Aid organizations caution that halting the current spate of killing is just the start of what the international community will need to do to pull Africa’s latest failed state out of the abyss. But given the microscopic attention spans of today’s political leaders and the lack of clear security or economic interests in the Central African Republic it won’t be easy to sustain Western engagement.

As part of Obama’s genocide prevention strategy the White House created the Atrocities Prevention Board, a committee of senior officials from across the executive branch, in 2012. Though it’s been criticized for not being more active on U.S. policy in Syria, humanitarian organizations have qualified praise for its performance on CAR.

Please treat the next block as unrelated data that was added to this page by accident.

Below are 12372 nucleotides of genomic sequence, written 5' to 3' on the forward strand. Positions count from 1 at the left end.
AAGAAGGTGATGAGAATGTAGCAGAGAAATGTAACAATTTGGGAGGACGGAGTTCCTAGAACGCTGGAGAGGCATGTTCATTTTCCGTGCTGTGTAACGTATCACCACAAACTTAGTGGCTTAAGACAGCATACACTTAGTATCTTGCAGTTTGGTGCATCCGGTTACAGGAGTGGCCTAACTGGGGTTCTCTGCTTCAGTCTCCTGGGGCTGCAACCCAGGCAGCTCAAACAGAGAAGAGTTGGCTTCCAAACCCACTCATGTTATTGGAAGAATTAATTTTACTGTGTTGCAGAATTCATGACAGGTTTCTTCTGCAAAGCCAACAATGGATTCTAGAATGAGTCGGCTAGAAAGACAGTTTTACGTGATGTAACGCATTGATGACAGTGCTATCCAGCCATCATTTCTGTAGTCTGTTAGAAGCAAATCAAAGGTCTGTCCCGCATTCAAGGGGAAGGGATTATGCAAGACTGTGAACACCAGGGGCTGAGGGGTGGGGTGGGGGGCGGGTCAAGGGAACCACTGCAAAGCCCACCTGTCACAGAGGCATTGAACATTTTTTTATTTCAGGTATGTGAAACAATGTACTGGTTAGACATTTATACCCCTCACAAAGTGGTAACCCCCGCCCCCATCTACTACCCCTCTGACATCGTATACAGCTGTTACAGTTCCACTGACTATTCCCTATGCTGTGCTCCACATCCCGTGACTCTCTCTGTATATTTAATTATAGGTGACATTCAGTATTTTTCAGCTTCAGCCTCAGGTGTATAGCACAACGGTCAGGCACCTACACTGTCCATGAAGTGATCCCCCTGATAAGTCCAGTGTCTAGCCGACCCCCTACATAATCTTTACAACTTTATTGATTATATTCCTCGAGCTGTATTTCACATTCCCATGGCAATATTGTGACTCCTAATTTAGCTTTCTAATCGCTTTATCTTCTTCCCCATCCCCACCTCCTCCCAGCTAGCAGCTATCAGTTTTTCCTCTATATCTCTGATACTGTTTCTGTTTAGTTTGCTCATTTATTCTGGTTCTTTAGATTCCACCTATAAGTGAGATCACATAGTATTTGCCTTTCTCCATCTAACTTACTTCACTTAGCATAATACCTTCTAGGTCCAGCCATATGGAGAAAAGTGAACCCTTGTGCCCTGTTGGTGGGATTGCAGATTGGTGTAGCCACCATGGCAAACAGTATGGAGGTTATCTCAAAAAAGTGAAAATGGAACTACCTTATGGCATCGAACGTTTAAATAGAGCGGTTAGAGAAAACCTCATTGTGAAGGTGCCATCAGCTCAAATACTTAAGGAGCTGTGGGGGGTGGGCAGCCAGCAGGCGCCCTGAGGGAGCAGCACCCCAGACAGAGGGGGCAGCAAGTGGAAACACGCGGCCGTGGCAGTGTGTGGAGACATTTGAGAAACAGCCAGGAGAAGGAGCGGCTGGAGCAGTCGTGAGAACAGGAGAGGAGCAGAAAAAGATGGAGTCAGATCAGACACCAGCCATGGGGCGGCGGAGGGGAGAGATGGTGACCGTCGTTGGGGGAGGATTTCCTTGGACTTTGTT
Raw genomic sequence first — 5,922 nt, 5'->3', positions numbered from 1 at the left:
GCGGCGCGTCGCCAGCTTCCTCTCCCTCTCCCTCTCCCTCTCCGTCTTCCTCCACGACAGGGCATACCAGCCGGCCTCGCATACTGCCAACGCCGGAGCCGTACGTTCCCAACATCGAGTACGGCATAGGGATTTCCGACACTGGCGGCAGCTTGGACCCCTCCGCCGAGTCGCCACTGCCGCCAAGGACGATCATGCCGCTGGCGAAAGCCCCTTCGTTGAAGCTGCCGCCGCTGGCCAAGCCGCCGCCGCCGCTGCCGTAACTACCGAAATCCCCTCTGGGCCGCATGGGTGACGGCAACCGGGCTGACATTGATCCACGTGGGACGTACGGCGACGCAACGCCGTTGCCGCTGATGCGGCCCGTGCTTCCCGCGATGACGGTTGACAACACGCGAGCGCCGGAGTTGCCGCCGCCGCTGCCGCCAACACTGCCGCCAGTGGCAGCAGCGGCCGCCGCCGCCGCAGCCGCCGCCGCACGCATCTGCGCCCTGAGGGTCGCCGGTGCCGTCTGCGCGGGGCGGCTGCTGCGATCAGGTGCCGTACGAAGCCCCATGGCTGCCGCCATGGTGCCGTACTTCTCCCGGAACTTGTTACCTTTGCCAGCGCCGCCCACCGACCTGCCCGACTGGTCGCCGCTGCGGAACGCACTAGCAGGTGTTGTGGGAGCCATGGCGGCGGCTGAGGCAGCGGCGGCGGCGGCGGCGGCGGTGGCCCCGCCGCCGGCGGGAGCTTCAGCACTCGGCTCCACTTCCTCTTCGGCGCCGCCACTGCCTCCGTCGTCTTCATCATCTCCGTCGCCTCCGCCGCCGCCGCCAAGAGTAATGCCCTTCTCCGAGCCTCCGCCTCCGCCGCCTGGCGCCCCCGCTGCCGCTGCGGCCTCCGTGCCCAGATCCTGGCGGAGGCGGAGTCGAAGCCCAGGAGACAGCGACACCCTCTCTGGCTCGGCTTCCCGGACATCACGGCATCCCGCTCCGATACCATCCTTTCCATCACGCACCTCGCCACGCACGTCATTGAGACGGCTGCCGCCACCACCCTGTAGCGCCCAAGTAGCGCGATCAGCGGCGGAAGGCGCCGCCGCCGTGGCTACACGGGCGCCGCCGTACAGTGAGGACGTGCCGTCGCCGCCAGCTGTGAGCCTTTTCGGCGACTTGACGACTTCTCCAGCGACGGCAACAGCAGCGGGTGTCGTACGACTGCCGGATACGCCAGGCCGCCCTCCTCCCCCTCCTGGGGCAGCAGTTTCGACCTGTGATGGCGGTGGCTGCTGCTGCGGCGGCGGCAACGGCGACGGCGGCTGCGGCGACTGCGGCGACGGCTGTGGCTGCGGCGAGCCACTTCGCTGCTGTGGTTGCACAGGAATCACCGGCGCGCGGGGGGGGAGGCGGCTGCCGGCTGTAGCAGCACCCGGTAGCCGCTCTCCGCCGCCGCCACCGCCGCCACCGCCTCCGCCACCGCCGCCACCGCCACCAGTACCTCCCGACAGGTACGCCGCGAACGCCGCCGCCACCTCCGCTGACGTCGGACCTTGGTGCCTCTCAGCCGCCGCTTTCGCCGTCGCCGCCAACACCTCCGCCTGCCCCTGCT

“Even though externally it’s kind of hard to see,” the Atrocities Prevention Board has ”been operating in a kind of extraordinary way” on CAR, says Madeline Rose, legislative associate for foreign policy at the Friends Committee on National Legislation, the advocacy arm of the Quaker church.

Indeed, according to a senior administration official, during a critical period between the end of November and the second week of December, the board convened senior level White House meetings every day or every other day.

Protestors outdoors with street fire.

Demonstrators gather in Bangui to call for the resignation of interim president Michel Djotodia.

Source Williams Daniels/Panos